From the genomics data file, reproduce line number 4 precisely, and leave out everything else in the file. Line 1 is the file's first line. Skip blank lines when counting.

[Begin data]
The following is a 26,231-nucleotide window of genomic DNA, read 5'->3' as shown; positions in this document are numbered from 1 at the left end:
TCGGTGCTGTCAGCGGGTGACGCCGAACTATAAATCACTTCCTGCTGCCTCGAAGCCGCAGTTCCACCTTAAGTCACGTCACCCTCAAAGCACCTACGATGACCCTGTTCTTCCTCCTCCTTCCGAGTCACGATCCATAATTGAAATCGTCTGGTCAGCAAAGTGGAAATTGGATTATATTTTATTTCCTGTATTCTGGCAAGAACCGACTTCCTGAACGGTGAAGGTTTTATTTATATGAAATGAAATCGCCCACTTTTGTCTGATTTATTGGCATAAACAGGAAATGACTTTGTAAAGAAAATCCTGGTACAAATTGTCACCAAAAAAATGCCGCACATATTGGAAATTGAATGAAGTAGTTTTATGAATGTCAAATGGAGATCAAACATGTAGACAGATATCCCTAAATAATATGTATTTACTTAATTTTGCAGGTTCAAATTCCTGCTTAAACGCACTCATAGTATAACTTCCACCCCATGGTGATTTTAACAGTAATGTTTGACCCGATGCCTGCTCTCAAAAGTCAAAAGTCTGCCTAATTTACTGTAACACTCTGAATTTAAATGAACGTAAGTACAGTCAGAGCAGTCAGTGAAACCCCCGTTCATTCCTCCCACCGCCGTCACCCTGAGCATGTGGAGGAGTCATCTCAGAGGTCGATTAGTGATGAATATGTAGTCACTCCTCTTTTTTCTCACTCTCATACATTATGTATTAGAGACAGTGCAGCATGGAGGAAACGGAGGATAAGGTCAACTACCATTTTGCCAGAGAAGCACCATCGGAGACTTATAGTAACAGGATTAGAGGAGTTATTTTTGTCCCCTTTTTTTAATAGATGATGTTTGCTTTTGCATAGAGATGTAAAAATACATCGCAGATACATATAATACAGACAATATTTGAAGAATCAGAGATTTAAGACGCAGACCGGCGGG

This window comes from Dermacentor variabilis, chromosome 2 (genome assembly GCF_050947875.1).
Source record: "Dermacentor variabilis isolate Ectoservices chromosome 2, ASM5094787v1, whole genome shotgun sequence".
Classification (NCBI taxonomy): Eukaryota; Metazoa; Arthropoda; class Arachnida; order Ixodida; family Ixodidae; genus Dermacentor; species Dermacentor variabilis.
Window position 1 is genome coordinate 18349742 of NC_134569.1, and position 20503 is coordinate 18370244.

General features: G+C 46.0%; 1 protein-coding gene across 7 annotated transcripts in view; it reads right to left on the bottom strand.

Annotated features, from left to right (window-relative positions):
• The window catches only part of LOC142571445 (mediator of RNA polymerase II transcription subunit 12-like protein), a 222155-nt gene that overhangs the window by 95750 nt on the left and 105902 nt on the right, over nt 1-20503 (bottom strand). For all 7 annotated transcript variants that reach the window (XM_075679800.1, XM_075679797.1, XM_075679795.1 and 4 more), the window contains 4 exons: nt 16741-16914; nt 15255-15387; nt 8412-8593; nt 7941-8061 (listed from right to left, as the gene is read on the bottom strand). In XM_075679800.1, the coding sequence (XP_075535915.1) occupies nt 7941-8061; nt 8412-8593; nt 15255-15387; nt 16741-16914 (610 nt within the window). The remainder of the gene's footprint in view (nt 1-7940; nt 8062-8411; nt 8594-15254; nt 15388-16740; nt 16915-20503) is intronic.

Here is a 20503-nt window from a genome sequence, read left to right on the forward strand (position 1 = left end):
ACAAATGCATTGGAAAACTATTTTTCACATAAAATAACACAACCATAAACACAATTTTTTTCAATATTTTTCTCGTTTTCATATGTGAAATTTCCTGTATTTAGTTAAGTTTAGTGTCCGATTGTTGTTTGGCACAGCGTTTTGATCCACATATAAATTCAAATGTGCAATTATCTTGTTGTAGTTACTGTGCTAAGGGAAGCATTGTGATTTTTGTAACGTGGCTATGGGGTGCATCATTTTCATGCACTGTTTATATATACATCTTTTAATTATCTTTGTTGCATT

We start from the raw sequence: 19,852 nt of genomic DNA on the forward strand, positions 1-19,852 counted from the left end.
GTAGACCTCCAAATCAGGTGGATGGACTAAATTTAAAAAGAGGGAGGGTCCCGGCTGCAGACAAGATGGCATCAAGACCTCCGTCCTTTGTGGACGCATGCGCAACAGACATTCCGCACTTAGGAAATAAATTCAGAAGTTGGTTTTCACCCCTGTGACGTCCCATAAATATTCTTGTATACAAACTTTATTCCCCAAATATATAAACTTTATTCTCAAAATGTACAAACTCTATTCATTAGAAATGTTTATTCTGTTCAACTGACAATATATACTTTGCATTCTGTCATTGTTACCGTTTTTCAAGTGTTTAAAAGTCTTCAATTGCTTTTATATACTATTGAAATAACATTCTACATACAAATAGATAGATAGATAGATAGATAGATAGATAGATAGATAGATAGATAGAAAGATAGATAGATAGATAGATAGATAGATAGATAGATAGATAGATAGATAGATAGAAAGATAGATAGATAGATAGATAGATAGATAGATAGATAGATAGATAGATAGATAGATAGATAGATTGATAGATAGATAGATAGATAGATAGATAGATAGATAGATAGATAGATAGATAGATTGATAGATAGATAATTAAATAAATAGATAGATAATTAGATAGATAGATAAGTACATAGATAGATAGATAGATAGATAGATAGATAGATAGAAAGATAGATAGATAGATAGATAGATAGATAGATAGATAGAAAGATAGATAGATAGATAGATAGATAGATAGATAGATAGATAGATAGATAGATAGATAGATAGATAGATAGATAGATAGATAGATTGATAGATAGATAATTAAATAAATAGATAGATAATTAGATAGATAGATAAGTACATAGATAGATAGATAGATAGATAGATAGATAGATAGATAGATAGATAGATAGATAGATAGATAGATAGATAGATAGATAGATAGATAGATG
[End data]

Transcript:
Source record: "Dermacentor variabilis isolate Ectoservices chromosome 2, ASM5094787v1, whole genome shotgun sequence".